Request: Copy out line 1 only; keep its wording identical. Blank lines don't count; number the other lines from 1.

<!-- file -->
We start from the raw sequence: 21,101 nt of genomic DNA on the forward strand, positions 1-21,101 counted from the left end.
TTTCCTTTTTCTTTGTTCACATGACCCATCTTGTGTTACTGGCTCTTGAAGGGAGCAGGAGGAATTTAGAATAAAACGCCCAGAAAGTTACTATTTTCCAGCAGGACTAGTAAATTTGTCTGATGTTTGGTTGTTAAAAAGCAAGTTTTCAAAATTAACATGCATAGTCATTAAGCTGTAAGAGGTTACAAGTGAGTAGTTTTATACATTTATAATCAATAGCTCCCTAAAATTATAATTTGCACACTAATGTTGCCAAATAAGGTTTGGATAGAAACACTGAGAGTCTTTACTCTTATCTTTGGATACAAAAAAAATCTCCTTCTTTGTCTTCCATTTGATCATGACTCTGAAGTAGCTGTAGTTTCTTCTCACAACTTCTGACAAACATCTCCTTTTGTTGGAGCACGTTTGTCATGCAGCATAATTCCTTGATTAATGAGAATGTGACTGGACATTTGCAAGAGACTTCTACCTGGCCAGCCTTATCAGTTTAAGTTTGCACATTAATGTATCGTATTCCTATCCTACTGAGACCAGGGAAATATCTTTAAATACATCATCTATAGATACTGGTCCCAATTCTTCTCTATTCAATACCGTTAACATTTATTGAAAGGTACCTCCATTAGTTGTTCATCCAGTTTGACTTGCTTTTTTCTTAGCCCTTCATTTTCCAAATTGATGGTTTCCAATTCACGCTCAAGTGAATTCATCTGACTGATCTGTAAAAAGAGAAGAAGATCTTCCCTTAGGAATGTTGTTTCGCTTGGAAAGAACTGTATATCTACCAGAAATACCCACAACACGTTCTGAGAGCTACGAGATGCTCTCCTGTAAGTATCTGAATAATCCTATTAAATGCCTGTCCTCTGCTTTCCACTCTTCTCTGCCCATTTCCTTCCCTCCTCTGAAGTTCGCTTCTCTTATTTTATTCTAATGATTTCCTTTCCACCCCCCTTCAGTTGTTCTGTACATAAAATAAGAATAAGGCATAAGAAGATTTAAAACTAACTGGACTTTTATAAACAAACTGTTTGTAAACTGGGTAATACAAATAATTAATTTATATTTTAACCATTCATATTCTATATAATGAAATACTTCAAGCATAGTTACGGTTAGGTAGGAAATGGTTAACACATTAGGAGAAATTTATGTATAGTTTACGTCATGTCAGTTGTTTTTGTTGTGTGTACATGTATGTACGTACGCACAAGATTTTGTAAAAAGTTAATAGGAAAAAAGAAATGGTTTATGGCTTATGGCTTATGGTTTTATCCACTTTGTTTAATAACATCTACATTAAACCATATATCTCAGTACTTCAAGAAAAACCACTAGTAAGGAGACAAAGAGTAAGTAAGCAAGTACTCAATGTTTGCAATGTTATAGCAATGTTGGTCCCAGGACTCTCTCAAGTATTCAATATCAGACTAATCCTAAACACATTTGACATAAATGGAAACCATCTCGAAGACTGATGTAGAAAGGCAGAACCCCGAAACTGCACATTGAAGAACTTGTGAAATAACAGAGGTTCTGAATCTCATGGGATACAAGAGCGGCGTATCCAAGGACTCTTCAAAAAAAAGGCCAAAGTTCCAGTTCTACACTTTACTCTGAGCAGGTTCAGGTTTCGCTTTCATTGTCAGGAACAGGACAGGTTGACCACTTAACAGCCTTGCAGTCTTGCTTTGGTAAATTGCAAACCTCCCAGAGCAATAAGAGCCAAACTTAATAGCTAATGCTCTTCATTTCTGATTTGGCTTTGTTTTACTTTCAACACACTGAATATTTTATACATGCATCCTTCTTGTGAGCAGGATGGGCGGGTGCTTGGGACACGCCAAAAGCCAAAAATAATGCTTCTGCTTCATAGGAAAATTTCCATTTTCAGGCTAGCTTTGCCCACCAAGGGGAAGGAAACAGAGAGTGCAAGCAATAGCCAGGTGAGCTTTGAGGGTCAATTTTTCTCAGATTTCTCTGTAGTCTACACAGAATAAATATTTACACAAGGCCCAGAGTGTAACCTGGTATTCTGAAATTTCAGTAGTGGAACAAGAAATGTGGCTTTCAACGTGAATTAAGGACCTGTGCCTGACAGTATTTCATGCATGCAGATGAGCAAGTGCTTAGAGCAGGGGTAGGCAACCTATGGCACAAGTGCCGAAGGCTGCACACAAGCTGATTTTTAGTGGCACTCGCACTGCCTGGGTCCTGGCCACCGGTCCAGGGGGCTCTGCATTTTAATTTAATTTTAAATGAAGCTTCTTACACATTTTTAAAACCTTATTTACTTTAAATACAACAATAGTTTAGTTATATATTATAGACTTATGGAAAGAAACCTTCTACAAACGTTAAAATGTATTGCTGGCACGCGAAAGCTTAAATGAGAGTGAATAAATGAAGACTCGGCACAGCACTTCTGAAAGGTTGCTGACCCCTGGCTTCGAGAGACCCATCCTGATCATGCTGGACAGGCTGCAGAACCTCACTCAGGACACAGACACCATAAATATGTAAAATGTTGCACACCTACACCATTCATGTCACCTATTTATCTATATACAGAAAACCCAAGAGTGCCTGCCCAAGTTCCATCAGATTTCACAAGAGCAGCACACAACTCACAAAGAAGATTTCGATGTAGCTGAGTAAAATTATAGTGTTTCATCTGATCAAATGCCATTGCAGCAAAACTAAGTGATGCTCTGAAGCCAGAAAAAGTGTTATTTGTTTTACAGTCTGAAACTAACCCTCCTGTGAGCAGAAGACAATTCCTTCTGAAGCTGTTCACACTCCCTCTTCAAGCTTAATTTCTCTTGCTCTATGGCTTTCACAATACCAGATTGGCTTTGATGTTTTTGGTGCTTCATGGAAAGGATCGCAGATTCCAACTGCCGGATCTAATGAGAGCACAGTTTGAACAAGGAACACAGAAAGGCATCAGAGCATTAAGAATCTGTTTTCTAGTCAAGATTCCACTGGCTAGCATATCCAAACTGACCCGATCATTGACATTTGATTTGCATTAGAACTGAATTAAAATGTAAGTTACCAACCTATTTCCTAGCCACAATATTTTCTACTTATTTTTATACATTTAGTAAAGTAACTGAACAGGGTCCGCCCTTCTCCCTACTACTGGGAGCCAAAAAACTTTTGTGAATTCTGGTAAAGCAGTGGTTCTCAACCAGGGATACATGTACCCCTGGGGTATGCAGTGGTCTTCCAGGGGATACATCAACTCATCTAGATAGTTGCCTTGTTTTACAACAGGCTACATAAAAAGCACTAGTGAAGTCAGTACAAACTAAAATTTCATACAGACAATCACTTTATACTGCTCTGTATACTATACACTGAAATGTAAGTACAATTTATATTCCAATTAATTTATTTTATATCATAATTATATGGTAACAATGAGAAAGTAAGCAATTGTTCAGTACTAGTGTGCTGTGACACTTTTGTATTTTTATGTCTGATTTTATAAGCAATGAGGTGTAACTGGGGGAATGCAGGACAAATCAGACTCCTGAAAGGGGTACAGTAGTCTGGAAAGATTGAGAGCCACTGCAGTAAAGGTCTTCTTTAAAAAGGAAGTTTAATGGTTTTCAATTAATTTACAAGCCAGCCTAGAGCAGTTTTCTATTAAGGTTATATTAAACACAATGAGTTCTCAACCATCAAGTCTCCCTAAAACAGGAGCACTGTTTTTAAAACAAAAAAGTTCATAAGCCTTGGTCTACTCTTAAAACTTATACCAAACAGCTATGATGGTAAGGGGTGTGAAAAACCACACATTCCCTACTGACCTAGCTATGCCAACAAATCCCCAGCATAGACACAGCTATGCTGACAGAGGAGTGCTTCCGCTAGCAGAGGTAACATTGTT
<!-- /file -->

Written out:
We start from the raw sequence: 21,101 nt of genomic DNA on the forward strand, positions 1-21,101 counted from the left end.